If you were an SSPX bishop and a defecting NO priest wanted conditional ordination, you could not automatically do that without risking committing a serious mortal sin, that of sacrilege - for both you and the NO priest.
You would need to first investigate his prior ordination to see if indeed he has to be conditionally ordained.
Well, I'd argue that the reason that "conditional" ordination exists is to handle the exact situation we're in. The only investigation that is needed is to find out
1) Were the bishops who performed the ordination consecrated bishops from the old rite?
1a) If made bishops in the old rite, then they were valid bishops. Move on to question 2.
1b) If made bishops from new rite, then they were "probably" not valid bishops. Conditional ordination should happen.
2) A valid bishop performed the ordination. What ordination rite was used for the priest, old or new?
2a) If old ordination rite was used, then a valid priest. Investigation over.2b) If new ordination rite was used, then "probably" not a valid priest. Conditional ordination should happen.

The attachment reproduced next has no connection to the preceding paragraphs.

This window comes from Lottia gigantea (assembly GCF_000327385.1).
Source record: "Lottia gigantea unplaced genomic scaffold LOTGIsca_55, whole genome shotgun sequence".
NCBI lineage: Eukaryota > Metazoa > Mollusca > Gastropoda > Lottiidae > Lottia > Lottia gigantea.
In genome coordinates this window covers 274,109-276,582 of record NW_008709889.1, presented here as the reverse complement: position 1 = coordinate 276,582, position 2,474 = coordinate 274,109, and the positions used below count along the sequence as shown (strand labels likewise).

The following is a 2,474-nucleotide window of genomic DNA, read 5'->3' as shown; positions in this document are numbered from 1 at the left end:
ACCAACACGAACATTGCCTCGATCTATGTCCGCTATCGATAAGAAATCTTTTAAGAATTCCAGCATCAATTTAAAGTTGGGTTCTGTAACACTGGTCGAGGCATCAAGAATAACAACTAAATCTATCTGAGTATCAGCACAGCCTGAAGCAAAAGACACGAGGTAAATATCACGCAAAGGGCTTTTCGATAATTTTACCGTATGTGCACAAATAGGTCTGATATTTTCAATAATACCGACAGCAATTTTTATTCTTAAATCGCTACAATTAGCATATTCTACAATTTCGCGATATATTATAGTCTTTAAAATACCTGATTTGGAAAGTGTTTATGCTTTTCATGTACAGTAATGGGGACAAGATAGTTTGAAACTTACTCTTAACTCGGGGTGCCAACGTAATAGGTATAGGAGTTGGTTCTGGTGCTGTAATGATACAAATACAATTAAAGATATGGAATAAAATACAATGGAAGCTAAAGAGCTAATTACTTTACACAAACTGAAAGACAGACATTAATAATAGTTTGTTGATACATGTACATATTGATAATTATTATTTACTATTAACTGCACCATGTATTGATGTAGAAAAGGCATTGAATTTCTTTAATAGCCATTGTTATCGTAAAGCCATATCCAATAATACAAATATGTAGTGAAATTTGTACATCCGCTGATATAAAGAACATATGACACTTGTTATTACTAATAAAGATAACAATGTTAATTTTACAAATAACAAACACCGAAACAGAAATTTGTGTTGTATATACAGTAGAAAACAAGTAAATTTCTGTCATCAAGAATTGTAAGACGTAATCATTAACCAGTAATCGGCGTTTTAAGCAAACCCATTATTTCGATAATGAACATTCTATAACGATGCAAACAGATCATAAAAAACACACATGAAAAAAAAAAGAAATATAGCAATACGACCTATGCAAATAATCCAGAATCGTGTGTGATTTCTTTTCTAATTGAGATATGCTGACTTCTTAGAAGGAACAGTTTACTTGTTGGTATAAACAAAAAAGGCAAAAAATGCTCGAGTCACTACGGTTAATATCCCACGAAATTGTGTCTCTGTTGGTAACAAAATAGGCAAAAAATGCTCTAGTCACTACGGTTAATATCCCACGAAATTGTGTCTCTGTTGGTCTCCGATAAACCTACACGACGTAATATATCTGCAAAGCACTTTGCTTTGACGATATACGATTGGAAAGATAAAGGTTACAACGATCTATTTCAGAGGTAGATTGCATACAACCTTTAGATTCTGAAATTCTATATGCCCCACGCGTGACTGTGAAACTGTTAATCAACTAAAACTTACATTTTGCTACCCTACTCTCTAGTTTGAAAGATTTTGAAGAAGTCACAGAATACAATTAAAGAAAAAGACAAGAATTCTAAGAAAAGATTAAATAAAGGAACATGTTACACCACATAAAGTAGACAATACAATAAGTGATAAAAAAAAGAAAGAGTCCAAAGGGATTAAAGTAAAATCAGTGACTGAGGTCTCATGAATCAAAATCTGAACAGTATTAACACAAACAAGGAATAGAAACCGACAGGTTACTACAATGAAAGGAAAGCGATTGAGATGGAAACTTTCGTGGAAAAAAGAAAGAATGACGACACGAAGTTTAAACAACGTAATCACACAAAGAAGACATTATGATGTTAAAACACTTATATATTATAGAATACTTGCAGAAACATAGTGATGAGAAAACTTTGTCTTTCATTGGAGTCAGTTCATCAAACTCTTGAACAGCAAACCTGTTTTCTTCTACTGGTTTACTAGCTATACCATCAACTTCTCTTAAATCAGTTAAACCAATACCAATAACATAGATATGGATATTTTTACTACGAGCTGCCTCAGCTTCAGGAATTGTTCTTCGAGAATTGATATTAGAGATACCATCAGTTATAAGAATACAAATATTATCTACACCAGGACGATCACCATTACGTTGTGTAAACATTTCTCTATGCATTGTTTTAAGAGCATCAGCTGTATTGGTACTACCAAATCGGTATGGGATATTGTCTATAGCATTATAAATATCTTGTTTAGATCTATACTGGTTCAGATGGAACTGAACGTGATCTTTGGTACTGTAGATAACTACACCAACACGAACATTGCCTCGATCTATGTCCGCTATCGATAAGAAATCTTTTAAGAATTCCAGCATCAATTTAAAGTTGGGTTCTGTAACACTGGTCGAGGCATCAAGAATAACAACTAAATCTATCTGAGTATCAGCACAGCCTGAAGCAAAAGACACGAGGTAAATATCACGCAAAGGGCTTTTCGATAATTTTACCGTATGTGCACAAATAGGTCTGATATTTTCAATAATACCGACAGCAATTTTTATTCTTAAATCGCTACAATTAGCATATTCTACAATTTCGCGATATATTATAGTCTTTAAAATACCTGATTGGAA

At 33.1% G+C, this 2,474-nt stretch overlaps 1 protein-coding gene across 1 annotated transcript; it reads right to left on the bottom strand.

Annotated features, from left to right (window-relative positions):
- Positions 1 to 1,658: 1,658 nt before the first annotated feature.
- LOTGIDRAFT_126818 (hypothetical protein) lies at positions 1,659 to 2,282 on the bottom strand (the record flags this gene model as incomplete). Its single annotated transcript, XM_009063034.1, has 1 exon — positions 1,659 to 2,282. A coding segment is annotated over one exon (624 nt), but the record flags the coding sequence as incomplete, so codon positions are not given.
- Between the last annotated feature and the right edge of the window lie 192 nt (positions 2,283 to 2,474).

This is the only investigation that could happen anyway. What's the sspx going to do, call in witnesses and ask them about watching the ceremony and if they remember certain latin phrases?
until the Church comes out and says the NO Orders are null and void after the manner of Pope Leo XIII, as he did with the Anglicans, their prior Ordinations must be investigated in an effort to determine whether or not they may be conditionally ordained.
If the Church came out tomorrow and said the new rite was absolutely invalid, then all the novus ordo "priests" would be ORDAINED, not CONDITIONALLY ordained. Conditional ordination is for cases when you don't know or are unsure about all the details. The anglican rite is absolutely invalid, so they were never bishops/priests to begin with.